Patient care is more than just physical healing, it’s a total package that involves building a human connection that goes beyond the body to include the mind and soul. In a word, it’s called empathy, or the capability to put oneself in another person’s shoes and share their feelings and emotions. It’s what we, as humans, are capable of doing and do so to people around us.
In the clinical setting, empathy allows health care professionals to connect with their patients and help them through their treatments. In a nutshell, it humanizes the whole hospital or clinic experience and gives it more meaning, whereas it would otherwise be a cold and lonely process that a patient has to go through in order to heal the body. But why is this human connection such a huge part in patient care?
Provides a connection to the patient.
Empathy allows health workers to effectively communicate with their patients, not just in spoken words and instructions, but also in actions. This connection between the health care provider and the patient is apparent when the health care provider can gain an understanding of what the patient must be going through, acknowledging their fears and inner turmoil, and knowing when to ask and when to stay quiet and communicate by therapeutic touch. Such a connection can be the start of the patient’s willingness to be more involved in his or her treatment plan..
Facilitates trust and disclosure.
Establishing such a human connection with anyone let alone a patient can be difficult, though, especially when the said patient hardly feels like talking to the health care provider. By grasping the meaning of the patient’s words and actions, and responding accordingly and emphatically, it can invite trust and encourage the patient to disclose more information that’s vital to his well-being. On the other hand, if the physician or nurse is cold, not genuine, and does not seem engaged in the patient’s current state, communication may be stunted. That human connection might not be established, and the patient might miss out on possibly becoming empowered in his treatment.
Enhances therapeutic efficacy.
Just like how talking as a form of distraction can help relieve tension and anxiety, having a human connection can enhance therapeutic efficacy directly. Showing that you understand the patient’s situation and feelings can help soften the blow of bad news, for example, as he can sense the sincerity in your actions. It can be as simple as being attentive and courteous as you attach an SpO2 sensor to the patient’s finger, explaining what it’s for. Patients are more likely to be compliant when their physician or nurse is attuned to their needs and emotional state.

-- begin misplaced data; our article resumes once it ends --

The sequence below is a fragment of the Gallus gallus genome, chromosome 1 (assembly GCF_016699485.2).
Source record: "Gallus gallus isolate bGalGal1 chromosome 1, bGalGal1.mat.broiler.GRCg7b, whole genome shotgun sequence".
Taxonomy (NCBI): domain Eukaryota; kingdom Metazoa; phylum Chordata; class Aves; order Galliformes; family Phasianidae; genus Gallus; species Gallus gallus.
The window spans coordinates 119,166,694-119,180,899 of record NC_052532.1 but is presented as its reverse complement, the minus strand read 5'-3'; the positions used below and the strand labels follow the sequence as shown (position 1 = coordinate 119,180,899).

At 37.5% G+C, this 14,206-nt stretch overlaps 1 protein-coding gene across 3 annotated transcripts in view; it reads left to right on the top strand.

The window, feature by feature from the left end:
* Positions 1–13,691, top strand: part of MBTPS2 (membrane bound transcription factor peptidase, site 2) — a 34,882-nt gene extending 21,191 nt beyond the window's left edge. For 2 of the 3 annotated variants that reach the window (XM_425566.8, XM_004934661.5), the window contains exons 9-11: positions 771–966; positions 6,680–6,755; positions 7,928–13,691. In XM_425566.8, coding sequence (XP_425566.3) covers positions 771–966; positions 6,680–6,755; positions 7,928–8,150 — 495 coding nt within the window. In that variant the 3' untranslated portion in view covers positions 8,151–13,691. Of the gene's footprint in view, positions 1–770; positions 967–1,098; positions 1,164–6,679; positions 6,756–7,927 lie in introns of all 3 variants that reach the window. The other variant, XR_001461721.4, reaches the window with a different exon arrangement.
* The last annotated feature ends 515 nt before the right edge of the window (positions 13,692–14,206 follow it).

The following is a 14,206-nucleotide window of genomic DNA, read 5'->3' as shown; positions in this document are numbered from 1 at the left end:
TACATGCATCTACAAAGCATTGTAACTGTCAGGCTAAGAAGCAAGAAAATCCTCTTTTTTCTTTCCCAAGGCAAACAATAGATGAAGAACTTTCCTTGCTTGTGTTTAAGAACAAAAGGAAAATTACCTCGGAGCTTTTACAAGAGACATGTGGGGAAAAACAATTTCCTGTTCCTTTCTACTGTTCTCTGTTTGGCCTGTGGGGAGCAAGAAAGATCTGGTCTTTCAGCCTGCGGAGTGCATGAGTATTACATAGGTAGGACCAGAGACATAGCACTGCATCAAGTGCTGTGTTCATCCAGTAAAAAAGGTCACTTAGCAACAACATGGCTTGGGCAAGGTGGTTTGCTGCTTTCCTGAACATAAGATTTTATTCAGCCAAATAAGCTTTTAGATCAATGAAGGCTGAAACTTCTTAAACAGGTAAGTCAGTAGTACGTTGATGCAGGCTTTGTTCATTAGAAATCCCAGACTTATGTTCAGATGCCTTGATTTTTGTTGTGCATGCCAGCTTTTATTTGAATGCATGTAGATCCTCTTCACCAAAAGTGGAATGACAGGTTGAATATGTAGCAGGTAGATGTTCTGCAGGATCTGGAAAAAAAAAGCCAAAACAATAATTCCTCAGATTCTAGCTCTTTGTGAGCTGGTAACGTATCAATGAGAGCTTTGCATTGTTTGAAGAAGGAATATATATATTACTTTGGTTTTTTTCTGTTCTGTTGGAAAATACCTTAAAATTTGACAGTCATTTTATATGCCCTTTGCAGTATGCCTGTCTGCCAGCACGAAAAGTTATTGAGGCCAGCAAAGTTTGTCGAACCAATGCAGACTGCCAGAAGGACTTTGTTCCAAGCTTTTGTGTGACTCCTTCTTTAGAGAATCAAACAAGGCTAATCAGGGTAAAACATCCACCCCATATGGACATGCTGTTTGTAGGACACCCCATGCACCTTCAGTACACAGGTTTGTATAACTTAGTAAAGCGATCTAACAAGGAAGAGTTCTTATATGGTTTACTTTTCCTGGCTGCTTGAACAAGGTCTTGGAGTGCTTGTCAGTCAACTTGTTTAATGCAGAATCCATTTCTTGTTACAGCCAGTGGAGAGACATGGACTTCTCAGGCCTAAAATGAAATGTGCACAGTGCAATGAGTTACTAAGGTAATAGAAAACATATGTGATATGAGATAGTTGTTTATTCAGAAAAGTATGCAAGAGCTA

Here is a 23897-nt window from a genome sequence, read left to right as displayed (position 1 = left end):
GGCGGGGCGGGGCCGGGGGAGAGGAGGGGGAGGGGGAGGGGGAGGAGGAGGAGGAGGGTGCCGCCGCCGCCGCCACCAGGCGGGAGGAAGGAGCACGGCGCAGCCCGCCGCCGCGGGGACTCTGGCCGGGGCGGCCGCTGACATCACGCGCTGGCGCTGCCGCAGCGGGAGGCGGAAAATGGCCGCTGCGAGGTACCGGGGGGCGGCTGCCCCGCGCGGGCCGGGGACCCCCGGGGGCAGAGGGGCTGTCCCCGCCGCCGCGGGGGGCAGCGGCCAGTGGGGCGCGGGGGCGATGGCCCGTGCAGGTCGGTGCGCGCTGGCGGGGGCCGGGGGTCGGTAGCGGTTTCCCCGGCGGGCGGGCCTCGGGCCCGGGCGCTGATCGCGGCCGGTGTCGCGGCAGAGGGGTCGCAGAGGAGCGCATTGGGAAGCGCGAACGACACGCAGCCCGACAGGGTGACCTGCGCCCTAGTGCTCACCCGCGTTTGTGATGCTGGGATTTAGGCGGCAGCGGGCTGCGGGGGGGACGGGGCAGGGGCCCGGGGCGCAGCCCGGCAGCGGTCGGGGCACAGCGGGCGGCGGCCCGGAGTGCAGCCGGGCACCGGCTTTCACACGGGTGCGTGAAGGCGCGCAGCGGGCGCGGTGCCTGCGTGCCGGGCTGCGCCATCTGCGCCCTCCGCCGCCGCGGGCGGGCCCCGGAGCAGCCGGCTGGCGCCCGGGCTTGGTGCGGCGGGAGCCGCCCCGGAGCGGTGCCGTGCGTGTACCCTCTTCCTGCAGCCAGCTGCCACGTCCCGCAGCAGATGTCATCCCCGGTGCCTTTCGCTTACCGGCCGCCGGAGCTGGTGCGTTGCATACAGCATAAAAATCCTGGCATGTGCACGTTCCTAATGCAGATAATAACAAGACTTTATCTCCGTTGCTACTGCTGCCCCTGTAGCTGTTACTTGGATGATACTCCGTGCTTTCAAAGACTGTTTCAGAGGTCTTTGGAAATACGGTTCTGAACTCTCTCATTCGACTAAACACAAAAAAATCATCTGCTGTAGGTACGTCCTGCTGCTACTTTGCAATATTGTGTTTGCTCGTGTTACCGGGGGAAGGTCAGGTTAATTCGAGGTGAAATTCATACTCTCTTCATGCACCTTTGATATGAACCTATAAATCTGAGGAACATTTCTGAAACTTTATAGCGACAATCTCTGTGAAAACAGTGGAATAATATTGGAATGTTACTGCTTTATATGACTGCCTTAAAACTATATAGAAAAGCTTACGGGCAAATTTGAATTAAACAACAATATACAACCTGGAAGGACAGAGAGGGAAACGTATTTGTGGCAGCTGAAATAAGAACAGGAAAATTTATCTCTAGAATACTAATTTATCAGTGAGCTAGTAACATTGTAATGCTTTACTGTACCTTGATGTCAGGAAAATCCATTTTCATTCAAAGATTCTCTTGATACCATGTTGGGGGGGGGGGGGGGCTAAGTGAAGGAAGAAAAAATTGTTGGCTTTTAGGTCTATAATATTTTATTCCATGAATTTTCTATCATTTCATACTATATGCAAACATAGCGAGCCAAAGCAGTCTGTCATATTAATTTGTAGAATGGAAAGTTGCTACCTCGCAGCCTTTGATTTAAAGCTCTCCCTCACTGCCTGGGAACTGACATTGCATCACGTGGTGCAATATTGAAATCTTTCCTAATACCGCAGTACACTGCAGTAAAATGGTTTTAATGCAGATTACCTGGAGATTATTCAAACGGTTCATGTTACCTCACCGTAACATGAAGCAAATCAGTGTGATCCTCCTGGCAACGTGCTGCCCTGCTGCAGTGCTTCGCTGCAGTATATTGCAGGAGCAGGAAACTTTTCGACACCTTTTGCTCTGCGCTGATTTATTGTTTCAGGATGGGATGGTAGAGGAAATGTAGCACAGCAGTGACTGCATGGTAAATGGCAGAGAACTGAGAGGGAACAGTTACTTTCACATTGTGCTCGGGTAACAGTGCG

Makes caring for the patient more meaningful.
That human connection that is important in patient care not only benefits the patients receiving the care, it also has a positive effect on the health care providers who take the time to establish that connection with their patients. Studies can attest that health care professionals who are emphatic and engaged are less likely to burn out more frequently compared to others who aren’t. Additionally, it makes working in the health sector more meaningful.
Recognizing how a patient feel is essential.
There is a feeling of vulnerability when one becomes a patient, and this may unknowingly cause him to feel guarded even around health care providers. Put yourself in the patient’s shoes, and imagine just how lonely and scary it might be being on a gurney just looking up at the ceiling as you’re being wheeled into an operating room. That feeling of not knowing exactly what’s going to happen, if you’ll even make it out of that operating room alive, and knowing all the stories that you know from people who have been put under general anesthesia. Acknowledge the fears that the patient might be hiding behind a facade of calmness or anger. It’s important to remember that it’s not really you, and that they want to feel that they can trust the people that are caring for them. This will facilitate that human connection is essential in patient care.
There are a lot of factors contributing to the success of patient care, but human connection undoubtedly plays a huge role in that success. Showing empathy to patients can help improve their level of satisfaction from the care that they are receiving. It also helps motivate them to stick to the agreed and recommended treatment plan, which could further lead them towards recovery and better health.